WASHINGTON - The Republican National Committee announced an inquiry Monday to look at what went wrong in 2012's presidential election and how the GOP could respond to the nation's shifting demographics and adopt smarter political strategies.
RNC chairman Reince Priebus asked a group of five respected party leaders to examine how the GOP could better talk with voters, raise money from donors, and learn from Democrats' tactics.
As part of a top-to-bottom review, Preibus also asked the group, known as the Growth and Opportunity Project, to look at how campaigns were best organized and deployed, how they ccould work with independent groups such as super political action committees, and how the party should approach the 2016 presidential primaries.
"The Growth and Opportunity Project will recommend a plan to further ensure Republicans are victorious in 2013, 2014, 2016, and beyond," Priebus said in a statement.
Romney's loss Nov. 6 to President Obama has left the GOP without a clear leader, but with many questions about its future. Exit polls indicated Obama carried female, black, Hispanic, and Asian voting blocs. He also won among voters younger than 45 and those in mid- to large-size cities.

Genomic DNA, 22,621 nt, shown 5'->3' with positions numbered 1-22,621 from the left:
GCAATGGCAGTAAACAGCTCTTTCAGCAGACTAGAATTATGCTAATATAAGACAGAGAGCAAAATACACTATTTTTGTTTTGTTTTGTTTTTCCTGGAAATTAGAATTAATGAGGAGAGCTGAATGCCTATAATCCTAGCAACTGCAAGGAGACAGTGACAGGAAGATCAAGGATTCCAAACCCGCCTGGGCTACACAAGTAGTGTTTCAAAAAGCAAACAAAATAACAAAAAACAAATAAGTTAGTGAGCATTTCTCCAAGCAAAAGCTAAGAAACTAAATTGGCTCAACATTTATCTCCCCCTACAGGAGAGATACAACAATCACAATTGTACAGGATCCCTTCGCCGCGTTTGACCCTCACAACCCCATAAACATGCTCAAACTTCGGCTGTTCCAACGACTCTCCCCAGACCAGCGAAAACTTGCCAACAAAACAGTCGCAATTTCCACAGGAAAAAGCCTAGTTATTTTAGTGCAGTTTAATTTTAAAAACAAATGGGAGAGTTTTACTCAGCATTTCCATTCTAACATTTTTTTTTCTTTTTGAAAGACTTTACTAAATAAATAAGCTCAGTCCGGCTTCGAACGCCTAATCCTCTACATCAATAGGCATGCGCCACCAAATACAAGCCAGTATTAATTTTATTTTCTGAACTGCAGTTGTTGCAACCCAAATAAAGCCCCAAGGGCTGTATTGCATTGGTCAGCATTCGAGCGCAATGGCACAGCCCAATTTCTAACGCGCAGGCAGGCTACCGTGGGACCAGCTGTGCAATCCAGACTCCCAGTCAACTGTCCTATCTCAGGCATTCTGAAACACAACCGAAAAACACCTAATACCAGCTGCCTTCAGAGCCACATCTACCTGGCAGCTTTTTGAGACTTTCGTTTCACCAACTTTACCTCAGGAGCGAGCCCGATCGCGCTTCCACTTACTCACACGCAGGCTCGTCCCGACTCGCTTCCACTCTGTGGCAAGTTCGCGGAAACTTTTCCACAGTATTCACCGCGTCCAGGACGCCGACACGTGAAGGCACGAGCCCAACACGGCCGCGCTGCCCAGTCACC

That adds up to a quandary for a party looking ahead at gubernatorial races next year in Virginia and New Jersey, as well as 2014's midterm elections.
Soul-searching after political embarrassments is nothing new, of course. After President Ronald Reagan carried 49 states in his 1984 re-election, Democrats retooled their party and set in motion pragmatic shifts that resulted in the rise of the New Democrats that Bill Clinton rode to the nomination eight years later.
Among those leading the inquiry are Ari Fleischer, former White House press secretary under President George W. Bush, and Sally Bradshaw, a veteran strategist and top adviser to former Florida Gov. Jeb Bush. Republican National Committeeman Henry Barbour, a GOP strategist and nephew of former Mississippi Gov. Haley Barbour, will be part of the group, too. RNC members Zori Fonalledas of Puerto Rico and Glenn McCall of South Carolina round out the five-person committee.